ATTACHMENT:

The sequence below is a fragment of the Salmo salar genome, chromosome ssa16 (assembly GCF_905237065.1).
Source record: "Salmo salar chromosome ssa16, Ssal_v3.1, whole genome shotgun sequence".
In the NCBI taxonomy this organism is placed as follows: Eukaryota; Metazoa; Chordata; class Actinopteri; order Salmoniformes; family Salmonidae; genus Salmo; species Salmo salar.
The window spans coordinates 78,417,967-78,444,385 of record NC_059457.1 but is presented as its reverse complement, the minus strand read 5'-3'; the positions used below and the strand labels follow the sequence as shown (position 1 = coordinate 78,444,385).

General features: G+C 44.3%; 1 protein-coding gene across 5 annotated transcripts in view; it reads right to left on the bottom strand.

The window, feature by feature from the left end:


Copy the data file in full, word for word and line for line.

The sequence below is a fragment of the Salmo salar genome, chromosome ssa16 (assembly GCF_905237065.1).
Source record: "Salmo salar chromosome ssa16, Ssal_v3.1, whole genome shotgun sequence".
In the NCBI taxonomy this organism is placed as follows: Eukaryota; Metazoa; Chordata; class Actinopteri; order Salmoniformes; family Salmonidae; genus Salmo; species Salmo salar.
The window spans coordinates 78,417,967-78,444,385 of record NC_059457.1 but is presented as its reverse complement, the minus strand read 5'-3'; the positions used below and the strand labels follow the sequence as shown (position 1 = coordinate 78,444,385).

General features: G+C 44.3%; 1 protein-coding gene across 5 annotated transcripts in view; it reads right to left on the bottom strand.

The window, feature by feature from the left end: